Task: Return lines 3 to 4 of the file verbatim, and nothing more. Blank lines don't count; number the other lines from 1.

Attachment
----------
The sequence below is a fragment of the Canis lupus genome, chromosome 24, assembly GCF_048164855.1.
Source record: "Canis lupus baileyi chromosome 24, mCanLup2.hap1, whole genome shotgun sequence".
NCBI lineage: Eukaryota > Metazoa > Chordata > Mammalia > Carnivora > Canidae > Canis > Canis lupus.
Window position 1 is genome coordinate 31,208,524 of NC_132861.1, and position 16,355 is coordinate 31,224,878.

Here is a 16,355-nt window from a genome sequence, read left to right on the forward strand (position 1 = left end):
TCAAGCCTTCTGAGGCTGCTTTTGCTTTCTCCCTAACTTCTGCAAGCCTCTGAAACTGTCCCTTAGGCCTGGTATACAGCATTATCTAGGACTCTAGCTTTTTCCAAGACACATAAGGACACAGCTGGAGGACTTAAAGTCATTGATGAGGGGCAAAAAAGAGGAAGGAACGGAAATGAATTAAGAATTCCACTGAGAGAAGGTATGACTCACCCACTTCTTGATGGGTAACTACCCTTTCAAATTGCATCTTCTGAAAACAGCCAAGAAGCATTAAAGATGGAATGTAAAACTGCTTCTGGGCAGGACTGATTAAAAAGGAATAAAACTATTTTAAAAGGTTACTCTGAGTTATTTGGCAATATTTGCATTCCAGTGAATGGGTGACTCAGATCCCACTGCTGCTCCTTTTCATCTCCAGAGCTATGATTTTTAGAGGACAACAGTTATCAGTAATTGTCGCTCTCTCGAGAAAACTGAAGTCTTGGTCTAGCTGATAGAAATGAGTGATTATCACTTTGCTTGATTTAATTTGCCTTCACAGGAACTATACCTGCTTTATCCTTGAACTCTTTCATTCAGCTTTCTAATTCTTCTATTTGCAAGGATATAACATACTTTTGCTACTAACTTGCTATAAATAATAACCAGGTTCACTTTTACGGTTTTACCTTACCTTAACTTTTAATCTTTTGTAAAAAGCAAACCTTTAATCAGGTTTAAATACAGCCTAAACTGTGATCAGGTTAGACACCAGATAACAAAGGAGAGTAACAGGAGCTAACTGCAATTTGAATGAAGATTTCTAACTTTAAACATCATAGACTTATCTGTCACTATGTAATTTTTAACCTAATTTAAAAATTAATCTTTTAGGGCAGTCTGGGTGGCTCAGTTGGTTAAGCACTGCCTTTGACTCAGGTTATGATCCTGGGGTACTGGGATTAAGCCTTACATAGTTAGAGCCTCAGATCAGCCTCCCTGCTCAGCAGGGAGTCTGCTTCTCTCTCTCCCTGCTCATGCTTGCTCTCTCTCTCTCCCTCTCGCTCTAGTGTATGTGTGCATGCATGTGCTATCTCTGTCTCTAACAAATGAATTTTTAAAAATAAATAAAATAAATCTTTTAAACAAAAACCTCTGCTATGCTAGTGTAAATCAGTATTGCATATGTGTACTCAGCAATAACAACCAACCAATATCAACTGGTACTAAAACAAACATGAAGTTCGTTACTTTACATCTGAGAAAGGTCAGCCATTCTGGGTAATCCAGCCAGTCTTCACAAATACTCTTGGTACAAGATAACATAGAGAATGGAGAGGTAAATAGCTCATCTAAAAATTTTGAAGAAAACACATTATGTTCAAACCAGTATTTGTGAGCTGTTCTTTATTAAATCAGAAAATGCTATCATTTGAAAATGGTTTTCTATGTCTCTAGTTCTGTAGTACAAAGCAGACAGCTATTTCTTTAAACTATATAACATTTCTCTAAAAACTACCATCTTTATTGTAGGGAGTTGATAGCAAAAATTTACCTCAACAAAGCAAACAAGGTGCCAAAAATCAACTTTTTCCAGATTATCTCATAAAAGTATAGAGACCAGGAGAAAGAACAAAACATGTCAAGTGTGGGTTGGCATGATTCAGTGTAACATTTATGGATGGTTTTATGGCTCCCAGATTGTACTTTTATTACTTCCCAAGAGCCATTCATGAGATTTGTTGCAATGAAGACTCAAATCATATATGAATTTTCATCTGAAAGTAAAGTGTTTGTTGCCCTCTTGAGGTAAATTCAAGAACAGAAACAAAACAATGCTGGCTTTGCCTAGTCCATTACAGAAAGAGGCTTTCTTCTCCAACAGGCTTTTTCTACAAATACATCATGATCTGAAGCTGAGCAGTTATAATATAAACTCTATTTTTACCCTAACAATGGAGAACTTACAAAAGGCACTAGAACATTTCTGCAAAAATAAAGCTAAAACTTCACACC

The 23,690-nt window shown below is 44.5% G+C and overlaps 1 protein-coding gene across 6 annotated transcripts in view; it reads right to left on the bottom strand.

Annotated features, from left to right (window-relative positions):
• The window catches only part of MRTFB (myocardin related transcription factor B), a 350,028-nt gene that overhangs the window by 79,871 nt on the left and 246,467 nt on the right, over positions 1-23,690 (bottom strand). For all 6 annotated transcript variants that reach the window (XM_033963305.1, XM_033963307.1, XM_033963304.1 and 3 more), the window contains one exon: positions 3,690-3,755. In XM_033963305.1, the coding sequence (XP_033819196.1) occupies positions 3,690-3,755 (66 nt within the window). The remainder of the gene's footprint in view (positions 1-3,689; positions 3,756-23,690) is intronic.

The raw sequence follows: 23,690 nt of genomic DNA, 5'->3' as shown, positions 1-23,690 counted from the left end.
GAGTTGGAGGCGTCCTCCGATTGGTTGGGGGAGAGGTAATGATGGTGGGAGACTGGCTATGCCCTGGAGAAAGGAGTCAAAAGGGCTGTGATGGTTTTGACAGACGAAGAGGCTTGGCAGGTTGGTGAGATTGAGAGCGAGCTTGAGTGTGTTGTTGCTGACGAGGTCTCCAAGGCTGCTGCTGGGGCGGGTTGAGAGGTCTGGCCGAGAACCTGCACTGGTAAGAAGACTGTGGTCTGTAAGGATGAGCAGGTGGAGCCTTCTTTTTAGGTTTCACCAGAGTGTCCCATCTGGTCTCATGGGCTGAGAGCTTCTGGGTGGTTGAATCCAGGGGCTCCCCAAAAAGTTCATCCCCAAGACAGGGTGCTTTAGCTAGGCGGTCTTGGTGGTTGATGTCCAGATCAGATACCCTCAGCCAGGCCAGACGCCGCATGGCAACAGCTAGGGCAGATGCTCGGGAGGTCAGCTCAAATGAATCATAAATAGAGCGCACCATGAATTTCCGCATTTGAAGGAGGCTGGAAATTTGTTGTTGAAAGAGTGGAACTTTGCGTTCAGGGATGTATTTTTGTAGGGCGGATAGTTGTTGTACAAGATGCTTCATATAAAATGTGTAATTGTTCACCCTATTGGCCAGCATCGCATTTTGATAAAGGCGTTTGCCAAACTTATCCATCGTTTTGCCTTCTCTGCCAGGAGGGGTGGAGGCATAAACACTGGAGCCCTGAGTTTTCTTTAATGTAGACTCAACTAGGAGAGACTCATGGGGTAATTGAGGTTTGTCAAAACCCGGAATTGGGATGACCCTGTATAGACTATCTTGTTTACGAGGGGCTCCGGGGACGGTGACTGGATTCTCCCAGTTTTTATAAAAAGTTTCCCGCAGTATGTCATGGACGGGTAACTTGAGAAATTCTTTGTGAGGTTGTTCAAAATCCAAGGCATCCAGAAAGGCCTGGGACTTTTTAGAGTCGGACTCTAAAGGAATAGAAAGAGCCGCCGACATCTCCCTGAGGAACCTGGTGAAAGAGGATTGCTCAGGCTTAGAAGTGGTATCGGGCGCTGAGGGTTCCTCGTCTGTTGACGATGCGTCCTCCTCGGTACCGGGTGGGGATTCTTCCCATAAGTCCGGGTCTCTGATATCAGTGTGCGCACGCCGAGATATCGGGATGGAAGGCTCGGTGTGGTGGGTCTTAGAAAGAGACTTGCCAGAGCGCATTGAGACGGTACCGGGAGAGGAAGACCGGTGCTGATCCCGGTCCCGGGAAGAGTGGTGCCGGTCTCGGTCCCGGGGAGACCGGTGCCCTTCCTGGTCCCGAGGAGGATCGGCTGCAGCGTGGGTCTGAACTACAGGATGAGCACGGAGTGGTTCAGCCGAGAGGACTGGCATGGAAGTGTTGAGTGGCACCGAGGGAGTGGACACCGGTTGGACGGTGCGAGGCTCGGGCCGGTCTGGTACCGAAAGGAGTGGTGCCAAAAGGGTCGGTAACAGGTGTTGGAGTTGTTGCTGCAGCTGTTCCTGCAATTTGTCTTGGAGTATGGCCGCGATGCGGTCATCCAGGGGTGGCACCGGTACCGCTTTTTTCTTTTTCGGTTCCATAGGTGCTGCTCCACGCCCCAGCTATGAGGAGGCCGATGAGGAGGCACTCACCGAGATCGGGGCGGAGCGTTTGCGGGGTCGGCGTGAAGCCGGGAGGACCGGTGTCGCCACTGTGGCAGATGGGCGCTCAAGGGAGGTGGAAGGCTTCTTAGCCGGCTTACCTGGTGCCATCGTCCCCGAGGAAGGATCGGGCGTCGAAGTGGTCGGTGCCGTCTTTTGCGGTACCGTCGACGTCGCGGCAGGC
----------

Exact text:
NCBI lineage: Eukaryota > Metazoa > Chordata > Mammalia > Carnivora > Canidae > Canis > Canis lupus.
Window position 1 is genome coordinate 31,208,524 of NC_132861.1, and position 16,355 is coordinate 31,224,878.